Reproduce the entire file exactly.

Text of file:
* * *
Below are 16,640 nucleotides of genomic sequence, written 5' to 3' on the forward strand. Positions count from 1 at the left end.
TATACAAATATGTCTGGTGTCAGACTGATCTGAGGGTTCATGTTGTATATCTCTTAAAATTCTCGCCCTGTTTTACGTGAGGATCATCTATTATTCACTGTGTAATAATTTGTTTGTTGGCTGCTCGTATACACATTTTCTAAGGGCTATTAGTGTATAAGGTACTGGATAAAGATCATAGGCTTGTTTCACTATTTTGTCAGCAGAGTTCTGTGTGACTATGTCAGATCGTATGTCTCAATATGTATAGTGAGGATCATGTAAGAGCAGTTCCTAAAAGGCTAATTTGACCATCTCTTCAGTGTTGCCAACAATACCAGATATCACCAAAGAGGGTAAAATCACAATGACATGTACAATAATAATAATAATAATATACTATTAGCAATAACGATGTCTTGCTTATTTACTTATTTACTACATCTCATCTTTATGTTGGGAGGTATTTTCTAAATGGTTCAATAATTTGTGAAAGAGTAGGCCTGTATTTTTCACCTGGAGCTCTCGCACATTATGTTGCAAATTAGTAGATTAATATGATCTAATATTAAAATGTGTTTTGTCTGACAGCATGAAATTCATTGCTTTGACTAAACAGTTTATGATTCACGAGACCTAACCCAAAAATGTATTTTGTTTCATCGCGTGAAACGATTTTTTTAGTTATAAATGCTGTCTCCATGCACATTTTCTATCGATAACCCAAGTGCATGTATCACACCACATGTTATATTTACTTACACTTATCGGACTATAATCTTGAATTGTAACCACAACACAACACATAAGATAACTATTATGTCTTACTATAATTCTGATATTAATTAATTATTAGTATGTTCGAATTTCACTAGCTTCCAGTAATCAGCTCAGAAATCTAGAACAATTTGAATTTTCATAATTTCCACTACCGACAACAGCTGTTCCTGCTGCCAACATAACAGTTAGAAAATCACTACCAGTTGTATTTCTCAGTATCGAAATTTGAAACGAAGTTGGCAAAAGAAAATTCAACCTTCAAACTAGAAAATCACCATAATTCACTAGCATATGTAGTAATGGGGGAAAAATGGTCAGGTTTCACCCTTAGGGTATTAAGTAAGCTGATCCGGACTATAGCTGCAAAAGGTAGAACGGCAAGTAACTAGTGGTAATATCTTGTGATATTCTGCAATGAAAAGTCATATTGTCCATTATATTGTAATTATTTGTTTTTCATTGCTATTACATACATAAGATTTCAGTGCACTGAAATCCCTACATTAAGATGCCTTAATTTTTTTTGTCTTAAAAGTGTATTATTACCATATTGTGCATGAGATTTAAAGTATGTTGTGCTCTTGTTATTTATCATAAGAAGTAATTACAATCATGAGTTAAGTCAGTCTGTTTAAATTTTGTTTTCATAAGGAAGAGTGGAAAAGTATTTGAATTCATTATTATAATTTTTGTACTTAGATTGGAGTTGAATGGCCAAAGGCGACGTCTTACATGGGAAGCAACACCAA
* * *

Below are 16,640 nucleotides of genomic sequence, written 5' to 3' on the forward strand. Positions count from 1 at the left end.
TATACAAATATGTCTGGTGTCAGACTGATCTGAGGGTTCATGTTGTATATCTCTTAAAATTCTCGCCCTGTTTTACGTGAGGATCATCTATTATTCACTGTGTAATAATTTGTTTGTTGGCTGCTCGTATACACATTTTCTAAGGGCTATTAGTGTATAAGGTACTGGATAAAGATCATAGGCTTGTTTCACTATTTTGTCAGCAGAGTTCTGTGTGACTATGTCAGATCGTATGTCTCAATATGTATAGTGAGGATCATGTAAGAGCAGTTCCTAAAAGGCTAATTTGACCATCTCTTCAGTGTTGCCAACAATACCAGATATCACCAAAGAGGGTAAAATCACAATGACATGTACAATAATAATAATAATAATATACTATTAGCAATAACGATGTCTTGCTTATTTACTTATTTACTACATCTCATCTTTATGTTGGGAGGTATTTTCTAAATGGTTCAATAATTTGTGAAAGAGTAGGCCTGTATTTTTCACCTGGAGCTCTCGCACATTATGTTGCAAATTAGTAGATTAATATGATCTAATATTAAAATGTGTTTTGTCTGACAGCATGAAATTCATTGCTTTGACTAAACAGTTTATGATTCACGAGACCTAACCCAAAAATGTATTTTGTTTCATCGCGTGAAACGATTTTTTTAGTTATAAATGCTGTCTCCATGCACATTTTCTATCGATAACCCAAGTGCATGTATCACACCACATGTTATATTTACTTACACTTATCGGACTATAATCTTGAATTGTAACCACAACACAACACATAAGATAACTATTATGTCTTACTATAATTCTGATATTAATTAATTATTAGTATGTTCGAATTTCACTAGCTTCCAGTAATCAGCTCAGAAATCTAGAACAATTTGAATTTTCATAATTTCCACTACCGACAACAGCTGTTCCTGCTGCCAACATAACAGTTAGAAAATCACTACCAGTTGTATTTCTCAGTATCGAAATTTGAAACGAAGTTGGCAAAAGAAAATTCAACCTTCAAACTAGAAAATCACCATAATTCACTAGCATATGTAGTAATGGGGGAAAAATGGTCAGGTTTCACCCTTAGGGTATTAAGTAAGCTGATCCGGACTATAGCTGCAAAAGGTAGAACGGCAAGTAACTAGTGGTAATATCTTGTGATATTCTGCAATGAAAAGTCATATTGTCCATTATATTGTAATTATTTGTTTTTCATTGCTATTACATACATAAGATTTCAGTGCACTGAAATCCCTACATTAAGATGCCTTAATTTTTTTTGTCTTAAAAGTGTATTATTACCATATTGTGCATGAGATTTAAAGTATGTTGTGCTCTTGTTATTTATCATAAGAAGTAATTACAATCATGAGTTAAGTCAGTCTGTTTAAATTTTGTTTTCATAAGGAAGAGTGGAAAAGTATTTGAATTCATTATTATAATTTTTGTACTTAGATTGGAGTTGAATGGCCAAAGGCGACGTCTTACATGGGAAGCAACACCAA